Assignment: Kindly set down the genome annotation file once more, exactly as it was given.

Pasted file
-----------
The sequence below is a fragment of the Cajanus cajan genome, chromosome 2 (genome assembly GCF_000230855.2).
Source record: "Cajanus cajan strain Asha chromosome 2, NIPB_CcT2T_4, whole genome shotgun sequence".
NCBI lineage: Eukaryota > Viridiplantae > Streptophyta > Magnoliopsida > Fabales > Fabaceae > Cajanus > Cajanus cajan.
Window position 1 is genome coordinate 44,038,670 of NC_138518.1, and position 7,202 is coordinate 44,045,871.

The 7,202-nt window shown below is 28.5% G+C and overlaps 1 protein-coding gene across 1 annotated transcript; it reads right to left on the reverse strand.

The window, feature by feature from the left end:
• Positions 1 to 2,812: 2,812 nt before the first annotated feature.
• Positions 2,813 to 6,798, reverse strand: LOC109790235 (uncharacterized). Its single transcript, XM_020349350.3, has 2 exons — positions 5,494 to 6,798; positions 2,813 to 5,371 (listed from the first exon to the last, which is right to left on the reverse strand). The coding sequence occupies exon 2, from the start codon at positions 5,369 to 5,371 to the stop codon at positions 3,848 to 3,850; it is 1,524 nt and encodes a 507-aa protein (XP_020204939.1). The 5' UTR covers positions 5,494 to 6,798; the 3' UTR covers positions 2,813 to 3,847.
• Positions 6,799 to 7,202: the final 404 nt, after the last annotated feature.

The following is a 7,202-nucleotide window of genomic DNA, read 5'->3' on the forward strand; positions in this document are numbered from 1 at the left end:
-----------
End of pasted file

The sequence below is a fragment of the Cajanus cajan genome, chromosome 2 (genome assembly GCF_000230855.2).
Source record: "Cajanus cajan strain Asha chromosome 2, NIPB_CcT2T_4, whole genome shotgun sequence".
NCBI lineage: Eukaryota > Viridiplantae > Streptophyta > Magnoliopsida > Fabales > Fabaceae > Cajanus > Cajanus cajan.
Window position 1 is genome coordinate 44,038,670 of NC_138518.1, and position 7,202 is coordinate 44,045,871.

The 7,202-nt window shown below is 28.5% G+C and overlaps 1 protein-coding gene across 1 annotated transcript; it reads right to left on the reverse strand.

The window, feature by feature from the left end:
• Positions 1 to 2,812: 2,812 nt before the first annotated feature.
• Positions 2,813 to 6,798, reverse strand: LOC109790235 (uncharacterized). Its single transcript, XM_020349350.3, has 2 exons — positions 5,494 to 6,798; positions 2,813 to 5,371 (listed from the first exon to the last, which is right to left on the reverse strand). The coding sequence occupies exon 2, from the start codon at positions 5,369 to 5,371 to the stop codon at positions 3,848 to 3,850; it is 1,524 nt and encodes a 507-aa protein (XP_020204939.1). The 5' UTR covers positions 5,494 to 6,798; the 3' UTR covers positions 2,813 to 3,847.
• Positions 6,799 to 7,202: the final 404 nt, after the last annotated feature.

The following is a 7,202-nucleotide window of genomic DNA, read 5'->3' on the forward strand; positions in this document are numbered from 1 at the left end: